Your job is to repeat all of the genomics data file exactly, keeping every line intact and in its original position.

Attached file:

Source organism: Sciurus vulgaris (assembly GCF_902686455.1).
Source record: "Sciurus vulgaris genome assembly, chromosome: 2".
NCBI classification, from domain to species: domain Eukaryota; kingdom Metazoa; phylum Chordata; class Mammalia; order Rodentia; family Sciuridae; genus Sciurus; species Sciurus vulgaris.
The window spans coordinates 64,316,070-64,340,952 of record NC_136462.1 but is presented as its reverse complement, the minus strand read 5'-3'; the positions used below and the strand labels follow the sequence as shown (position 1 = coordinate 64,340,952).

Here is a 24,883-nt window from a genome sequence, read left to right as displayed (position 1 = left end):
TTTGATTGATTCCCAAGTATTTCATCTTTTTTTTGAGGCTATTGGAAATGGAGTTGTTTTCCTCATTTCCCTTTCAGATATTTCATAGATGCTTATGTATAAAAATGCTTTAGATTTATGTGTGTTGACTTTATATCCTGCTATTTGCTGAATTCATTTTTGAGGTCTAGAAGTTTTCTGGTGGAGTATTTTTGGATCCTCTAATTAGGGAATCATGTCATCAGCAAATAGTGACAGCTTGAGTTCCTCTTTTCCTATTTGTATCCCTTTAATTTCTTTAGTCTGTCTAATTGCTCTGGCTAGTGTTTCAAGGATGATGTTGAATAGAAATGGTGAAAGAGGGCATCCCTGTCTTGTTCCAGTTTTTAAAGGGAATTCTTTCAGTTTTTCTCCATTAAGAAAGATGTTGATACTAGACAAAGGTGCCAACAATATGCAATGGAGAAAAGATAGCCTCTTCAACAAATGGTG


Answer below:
Source organism: Sciurus vulgaris (assembly GCF_902686455.1).
Source record: "Sciurus vulgaris genome assembly, chromosome: 2".
NCBI classification, from domain to species: domain Eukaryota; kingdom Metazoa; phylum Chordata; class Mammalia; order Rodentia; family Sciuridae; genus Sciurus; species Sciurus vulgaris.
The window spans coordinates 64,316,070-64,340,952 of record NC_136462.1 but is presented as its reverse complement, the minus strand read 5'-3'; the positions used below and the strand labels follow the sequence as shown (position 1 = coordinate 64,340,952).

Here is a 24,883-nt window from a genome sequence, read left to right as displayed (position 1 = left end):
TTTGATTGATTCCCAAGTATTTCATCTTTTTTTTGAGGCTATTGGAAATGGAGTTGTTTTCCTCATTTCCCTTTCAGATATTTCATAGATGCTTATGTATAAAAATGCTTTAGATTTATGTGTGTTGACTTTATATCCTGCTATTTGCTGAATTCATTTTTGAGGTCTAGAAGTTTTCTGGTGGAGTATTTTTGGATCCTCTAATTAGGGAATCATGTCATCAGCAAATAGTGACAGCTTGAGTTCCTCTTTTCCTATTTGTATCCCTTTAATTTCTTTAGTCTGTCTAATTGCTCTGGCTAGTGTTTCAAGGATGATGTTGAATAGAAATGGTGAAAGAGGGCATCCCTGTCTTGTTCCAGTTTTTAAAGGGAATTCTTTCAGTTTTTCTCCATTAAGAAAGATGTTGATACTAGACAAAGGTGCCAACAATATGCAATGGAGAAAAGATAGCCTCTTCAACAAATGGTG